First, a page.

I was a 4:53 miler in HS...very close to you.  In retrospect I ran workouts too hard because I didn't know better, my coach didn't know better, and there was no internet to tell me any differently.  However, I never ran as fast as much as you appear to be doing.

                "If you want to be a bad a$s, then do what a bad a$s does.  There's your pep talk for today.  Go Run." -- Slo_Hand

                 

                   

                   

                  my avg pace for 10 miles was 5:58. Our coach makes the top group stay on our number 1 runner for as long as possible...he is a 4:20 miler

                   

                  Sounds like your coach is a moron.  Lots I could say about this, but I've told my son, who is your age and also about a 4:50 guy, NOT to get into those kinds of races with his teammates on their long runs.  No good can come of it.  If your teammates want to run 10 milers at sub-6 pace, let them go.  You run them *easy* and just cover the miles.  Then turn it loose on the days that are supposed to be fast.  You will be a lot less likely to get hurt and probably you will get a lot faster, too, since you will be able to tolerate/train at higher intensities on days that are actually supposed to be hard.

                  - Joe

                  We are fragile creatures on collision with our judgment day.

                  brady steele


                     

                    Sounds like your coach is a moron.  Lots I could say about this, but I've told my son, who is your age and also about a 4:50 guy, NOT to get into those kinds of races with his teammates on their long runs.  No good can come of it.  If your teammates want to run 10 milers at sub-6 pace, let them go.  You run them *easy* and just cover the miles.  Then turn it loose on the days that are supposed to be fast.  You will be a lot less likely to get hurt and probably you will get a lot faster, too, since you will be able to tolerate/train at higher intensities on days that are actually supposed to be hard.

                     

                    Our coach lives on the belief that if you go with the fastest guys pace, you get the best training. What would you or anyone recommend for me to change up my long run pace( e.x: 10-16 miles)? Because technically, my long run pace should be 6:11.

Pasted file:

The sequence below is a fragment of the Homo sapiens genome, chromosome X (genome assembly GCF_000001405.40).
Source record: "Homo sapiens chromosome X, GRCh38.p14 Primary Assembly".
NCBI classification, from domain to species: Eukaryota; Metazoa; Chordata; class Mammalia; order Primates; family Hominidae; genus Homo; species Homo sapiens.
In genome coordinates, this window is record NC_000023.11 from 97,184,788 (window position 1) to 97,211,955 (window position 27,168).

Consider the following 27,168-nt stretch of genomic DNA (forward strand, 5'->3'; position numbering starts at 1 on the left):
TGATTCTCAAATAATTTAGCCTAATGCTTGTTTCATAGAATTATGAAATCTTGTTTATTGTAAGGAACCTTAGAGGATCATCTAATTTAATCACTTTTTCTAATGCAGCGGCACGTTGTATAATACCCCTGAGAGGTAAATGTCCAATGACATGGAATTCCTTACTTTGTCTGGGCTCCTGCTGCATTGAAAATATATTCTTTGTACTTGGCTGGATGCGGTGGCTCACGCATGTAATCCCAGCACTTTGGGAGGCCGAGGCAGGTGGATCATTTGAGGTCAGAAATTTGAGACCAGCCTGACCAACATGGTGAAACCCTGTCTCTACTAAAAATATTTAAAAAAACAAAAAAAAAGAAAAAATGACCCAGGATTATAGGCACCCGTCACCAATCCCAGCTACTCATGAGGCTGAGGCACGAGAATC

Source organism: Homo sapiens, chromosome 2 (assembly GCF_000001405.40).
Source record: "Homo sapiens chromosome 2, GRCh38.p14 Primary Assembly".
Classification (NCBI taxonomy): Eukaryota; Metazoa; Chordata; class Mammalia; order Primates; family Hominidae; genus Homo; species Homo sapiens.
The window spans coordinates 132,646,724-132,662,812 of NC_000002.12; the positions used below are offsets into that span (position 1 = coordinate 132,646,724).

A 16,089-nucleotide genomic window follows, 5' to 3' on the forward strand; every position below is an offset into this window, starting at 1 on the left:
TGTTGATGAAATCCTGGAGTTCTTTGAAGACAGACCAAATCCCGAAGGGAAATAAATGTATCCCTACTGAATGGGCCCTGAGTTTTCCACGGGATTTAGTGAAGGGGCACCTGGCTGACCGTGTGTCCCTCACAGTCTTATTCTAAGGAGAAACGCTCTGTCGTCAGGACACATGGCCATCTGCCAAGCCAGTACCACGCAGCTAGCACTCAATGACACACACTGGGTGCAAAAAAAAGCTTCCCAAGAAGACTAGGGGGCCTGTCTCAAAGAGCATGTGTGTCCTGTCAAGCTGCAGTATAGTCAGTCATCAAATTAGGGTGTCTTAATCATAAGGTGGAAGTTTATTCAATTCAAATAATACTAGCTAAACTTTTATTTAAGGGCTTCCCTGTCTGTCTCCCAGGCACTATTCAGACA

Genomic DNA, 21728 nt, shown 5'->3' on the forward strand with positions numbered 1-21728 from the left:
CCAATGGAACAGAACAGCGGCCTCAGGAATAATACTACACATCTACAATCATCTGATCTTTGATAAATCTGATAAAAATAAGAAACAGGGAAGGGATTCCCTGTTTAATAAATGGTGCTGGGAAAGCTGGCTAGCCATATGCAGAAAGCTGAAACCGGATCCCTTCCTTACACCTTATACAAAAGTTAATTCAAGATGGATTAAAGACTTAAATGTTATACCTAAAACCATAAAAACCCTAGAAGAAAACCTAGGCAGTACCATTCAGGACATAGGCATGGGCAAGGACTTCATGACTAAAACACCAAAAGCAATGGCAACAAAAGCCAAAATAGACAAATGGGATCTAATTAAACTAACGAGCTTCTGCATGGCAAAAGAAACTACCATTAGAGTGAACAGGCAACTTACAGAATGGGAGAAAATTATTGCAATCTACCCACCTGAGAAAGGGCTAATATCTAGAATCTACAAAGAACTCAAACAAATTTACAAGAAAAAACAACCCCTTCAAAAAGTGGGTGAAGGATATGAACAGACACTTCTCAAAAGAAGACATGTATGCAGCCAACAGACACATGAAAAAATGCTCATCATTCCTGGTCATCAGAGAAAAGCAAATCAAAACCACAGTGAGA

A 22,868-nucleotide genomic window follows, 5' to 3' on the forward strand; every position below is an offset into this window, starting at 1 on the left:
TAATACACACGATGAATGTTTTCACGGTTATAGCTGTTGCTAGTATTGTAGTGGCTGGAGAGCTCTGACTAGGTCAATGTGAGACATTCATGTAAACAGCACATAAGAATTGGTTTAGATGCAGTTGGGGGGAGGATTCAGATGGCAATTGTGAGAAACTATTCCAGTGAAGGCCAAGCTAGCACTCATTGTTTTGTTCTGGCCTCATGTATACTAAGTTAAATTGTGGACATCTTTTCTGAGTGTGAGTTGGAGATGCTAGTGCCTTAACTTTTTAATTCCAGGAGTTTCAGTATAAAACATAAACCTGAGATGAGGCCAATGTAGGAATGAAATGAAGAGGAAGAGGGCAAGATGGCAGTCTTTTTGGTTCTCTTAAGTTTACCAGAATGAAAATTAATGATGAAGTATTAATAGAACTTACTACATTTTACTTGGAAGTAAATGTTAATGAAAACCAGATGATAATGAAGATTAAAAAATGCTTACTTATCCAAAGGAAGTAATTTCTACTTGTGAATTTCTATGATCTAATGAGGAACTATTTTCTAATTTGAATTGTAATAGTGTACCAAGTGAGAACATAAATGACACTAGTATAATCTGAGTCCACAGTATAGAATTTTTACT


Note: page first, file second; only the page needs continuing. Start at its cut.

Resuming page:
Our coach lives on the belief that if you go with the fastest guys pace, you get the best training. What would you or anyone recommend for me to change up my long run pace( e.x: 10-16 miles)? Because technically, my long run pace should be 6:11.

                       

                      why do you think your long run pace should be 6:11?  McMillan gives a rage of about 6:40 to 7:45 for your currnet mile PR.  But, you also have to consider that when you ran your mile PR, you were likely in flats in a race setting.  So, actual training paces will be slower. This is especially true for the long run. 

                       

                      It's hard to "disobey" the coach (been there) but he/she has to realize (or learn) that those training paces are way too fast. 

                      brady steele


                         

                        why do you think your long run pace should be 6:11?  McMillan gives a rage of about 6:40 to 7:45 for your currnet mile PR.  But, you also have to consider that when you ran your mile PR, you were likely in flats in a race setting.  So, actual training paces will be slower. This is especially true for the long run. 

                         

                        It's hard to "disobey" the coach (been there) but he/she has to realize (or learn) that those training paces are way too fast. 

                         

                        I get my paces from tempo: add 45 seconds to pr. steady state: add 1 minute to pr. Epr: add 1 minute 20 seconds to pr.

                           

                          I get my paces from tempo: add 45 seconds to pr. steady state: add 1 minute to pr. Epr: add 1 minute 20 seconds to pr.

                           

                          I don't know where those formulas came from, but I suggest plugging your mile PR (or better yet a longer race) into nearly any reputable running calculator and I will guarantee you your easy pace guidelines will not be anywhere near 6:11.

                           

                          Still, when Spaniel and Joescott tell you you're running too fast, you're running too fast.  They are good, experienced runners. They can still run faster than a 4:52 for a mile and they don't run their easy runs as fast as you. . Listen to them. It's for your own good.

                           

                          There's an old adage that's important to heed: "If you want to run faster, you have to run more. To run more, you have to run slower."